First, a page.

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FRIDAY, JULY 6, 2012

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THE WOODSIDE HERALD

SERVING SUNNYSIDE-WOODSIDE AND LONG ISLAND CITY VOL. 78, NO. 27

WOODSIDE, L.I.C., N.Y. FRIDAY, JULY 6, 2012

FREE

Budget Saves Libraries, Adds After-School Seats Issued From Council Member Jimmy Van Bramer Earlier in the week City Council voted to approve the $68.7 billion fiscal year 2013 budget for the City of New York. The Council restored over $150 million for child care and after-school programs in New York City. As a result, over 50,000 children will continue in these programs. The closing of firehouses and widespread layoffs were also avoided. As Chair of the Cultural Affairs and Libraries Committee, Council Member Van Bramer fought hard and success-

fully alongside his colleagues to restore over $140 million to libraries and the arts in this budget. As a result of the Council’s efforts, no libraries will close. Not only were they able to save 1,700 jobs, they were also able to maintain a minimum of 5 day library service with some community libraries staying open 6 days a week. On top of the historic restorations to the City’s three library systems, over $50 million was restored to museums and cultural organizations in neighborhoods throughout the City. As you may recall 10 separate

after-school programs in our district were eliminated in the Mayor’s proposed budget. Those programs provided nearly 1,700 kids with a safe place to learn after school. All 10 programs have been saved and our district will gain additional after-school seats. Additionally, the Police Athletic League run day care center in Queensbridge had been completely eliminated in the proposed budget for this year. With City Council efforts, they were able to restore the program, retaining communitybased services for the children.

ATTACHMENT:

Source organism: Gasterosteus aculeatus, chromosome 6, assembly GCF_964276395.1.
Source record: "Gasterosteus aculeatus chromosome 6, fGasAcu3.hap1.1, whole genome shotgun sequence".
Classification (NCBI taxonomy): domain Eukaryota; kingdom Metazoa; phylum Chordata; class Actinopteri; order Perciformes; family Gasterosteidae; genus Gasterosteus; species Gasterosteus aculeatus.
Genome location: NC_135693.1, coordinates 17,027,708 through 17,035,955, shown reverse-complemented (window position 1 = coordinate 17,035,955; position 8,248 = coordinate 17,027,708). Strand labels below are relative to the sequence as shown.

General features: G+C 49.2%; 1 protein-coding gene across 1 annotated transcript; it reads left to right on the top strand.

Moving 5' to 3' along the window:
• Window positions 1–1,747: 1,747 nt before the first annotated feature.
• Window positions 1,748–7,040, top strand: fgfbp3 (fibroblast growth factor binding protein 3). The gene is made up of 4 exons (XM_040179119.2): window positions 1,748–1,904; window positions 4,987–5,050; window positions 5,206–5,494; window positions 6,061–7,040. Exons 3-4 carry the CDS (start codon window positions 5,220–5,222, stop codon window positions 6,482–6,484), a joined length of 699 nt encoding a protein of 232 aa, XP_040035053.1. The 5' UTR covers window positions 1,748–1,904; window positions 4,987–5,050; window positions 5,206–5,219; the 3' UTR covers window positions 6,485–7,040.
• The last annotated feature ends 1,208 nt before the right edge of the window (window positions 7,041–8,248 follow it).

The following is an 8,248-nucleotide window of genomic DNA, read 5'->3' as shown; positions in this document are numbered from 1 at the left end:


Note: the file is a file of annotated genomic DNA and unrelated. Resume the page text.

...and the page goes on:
(continued on page 5)

Sunnyside’s Amazing Race See Page 5

Congressman Crowley with the participants of the Sunnyside Amazing Race, including lead organizer Kim Graham

Block Filled With Red, White and Blue by Al Volpe

That great block, Skillman Avenue, is also the most patriotic block. Bunting, flags and stars of all sizes and shapes decorate the buildings on Skillman and 53rd Street. They are beautiful, thanks to that great little lady, Super Maria Manning and her daughter who show their pride in the United States every July 4th. This year, more buildings are displaying flags of all sizes. So let’s add to Skillman Ave’s outstanding restaurants, 46-51 St, the Strawberry Fair, the street fairs, the Christmas lights, the new Mother’s Day parade – now July 4th decorations. Skillman Avenue is easily, in my opinion, the best block in New York City! (continued on page 2)

Photos by Joe Gurrado To Advertise E-mail SSabba@WoodsideHerald.com or call 718-729-3772


THE WOODSIDE HERALD

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New iMacs for P.S. 69